When night falls, swiftly with the setting sun, the jungle comes to life and bedlam reigns until dawn. Millions of small frogs croak and whistle, night birds screech and chatter, and cicadas join sudden bursts of sound to this disturbing clamour. Fireflies flicker like showers of sparks in the velvet gloom, and in the phosphorescent light from the chips of one tree a newspaper may be read with ease. Among the dead and fallen leaves every creeping and crawling thing finds a home—ants by the million, millipedes, slugs, crabs and lizards, including the iguana. To this exotic land thunder-storms of great violence, coming almost daily, bring torrents of
rain, adding to the discomfort and depression born of a sense of imprisonment in the perpetual half-light. The only open spaces were in the coconut plantations, though these had become dense thickets where fallen nuts had taken root and grown during the war years.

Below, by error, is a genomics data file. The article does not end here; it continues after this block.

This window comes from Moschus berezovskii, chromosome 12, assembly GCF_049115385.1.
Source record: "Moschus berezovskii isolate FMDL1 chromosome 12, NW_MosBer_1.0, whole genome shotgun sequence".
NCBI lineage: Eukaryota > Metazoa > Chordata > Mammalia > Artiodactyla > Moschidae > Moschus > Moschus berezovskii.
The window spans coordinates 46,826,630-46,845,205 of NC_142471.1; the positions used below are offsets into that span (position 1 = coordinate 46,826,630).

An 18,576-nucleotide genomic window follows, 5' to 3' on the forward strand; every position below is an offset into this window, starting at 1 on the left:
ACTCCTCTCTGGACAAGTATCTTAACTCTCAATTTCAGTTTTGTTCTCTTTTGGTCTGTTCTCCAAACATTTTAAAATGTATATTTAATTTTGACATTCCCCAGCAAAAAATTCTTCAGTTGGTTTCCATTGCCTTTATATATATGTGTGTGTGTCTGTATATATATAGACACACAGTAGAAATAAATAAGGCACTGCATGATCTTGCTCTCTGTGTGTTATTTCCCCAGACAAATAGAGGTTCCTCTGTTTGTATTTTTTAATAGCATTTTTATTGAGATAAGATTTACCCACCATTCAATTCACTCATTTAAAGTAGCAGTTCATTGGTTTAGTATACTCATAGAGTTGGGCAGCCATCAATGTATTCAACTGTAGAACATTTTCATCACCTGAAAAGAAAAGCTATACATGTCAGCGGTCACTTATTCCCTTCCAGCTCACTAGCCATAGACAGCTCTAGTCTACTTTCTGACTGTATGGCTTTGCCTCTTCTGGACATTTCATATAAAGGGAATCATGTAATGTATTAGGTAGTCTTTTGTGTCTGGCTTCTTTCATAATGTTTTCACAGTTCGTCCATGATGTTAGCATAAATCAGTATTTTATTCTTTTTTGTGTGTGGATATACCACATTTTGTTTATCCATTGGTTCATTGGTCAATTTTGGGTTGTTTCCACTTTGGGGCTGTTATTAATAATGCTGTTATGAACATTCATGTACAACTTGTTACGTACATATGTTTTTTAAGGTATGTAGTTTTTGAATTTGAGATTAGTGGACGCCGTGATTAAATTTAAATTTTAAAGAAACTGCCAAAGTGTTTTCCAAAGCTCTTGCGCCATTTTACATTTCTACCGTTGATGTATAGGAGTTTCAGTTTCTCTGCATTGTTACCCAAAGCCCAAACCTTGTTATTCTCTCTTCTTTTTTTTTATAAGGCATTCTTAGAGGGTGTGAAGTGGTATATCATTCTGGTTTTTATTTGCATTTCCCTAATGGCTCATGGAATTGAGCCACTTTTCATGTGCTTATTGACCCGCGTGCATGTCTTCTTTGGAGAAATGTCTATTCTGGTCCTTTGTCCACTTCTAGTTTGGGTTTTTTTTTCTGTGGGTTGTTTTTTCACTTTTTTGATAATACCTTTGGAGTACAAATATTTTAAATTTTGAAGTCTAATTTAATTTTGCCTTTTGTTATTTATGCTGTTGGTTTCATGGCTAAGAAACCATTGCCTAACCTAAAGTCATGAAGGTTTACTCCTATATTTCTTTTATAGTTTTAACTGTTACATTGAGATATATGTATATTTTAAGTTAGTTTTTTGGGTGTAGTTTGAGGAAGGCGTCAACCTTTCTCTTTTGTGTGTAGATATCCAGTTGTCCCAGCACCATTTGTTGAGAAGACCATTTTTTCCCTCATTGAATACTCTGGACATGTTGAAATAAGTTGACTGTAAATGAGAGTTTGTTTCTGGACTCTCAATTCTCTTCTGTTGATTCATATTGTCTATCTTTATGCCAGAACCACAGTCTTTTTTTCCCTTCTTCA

That was the setting for 14 Brigade's first action and, with few exceptions, a background for all action in the Solomons. The most spectacular part of jungle fighting is the jungle itself and the beach landings. The more common conceptions of warfare, with bursting shells, tanks, guns, and men in violent action on a vast battlefield have no place here; nature dwarfs and conceals them all.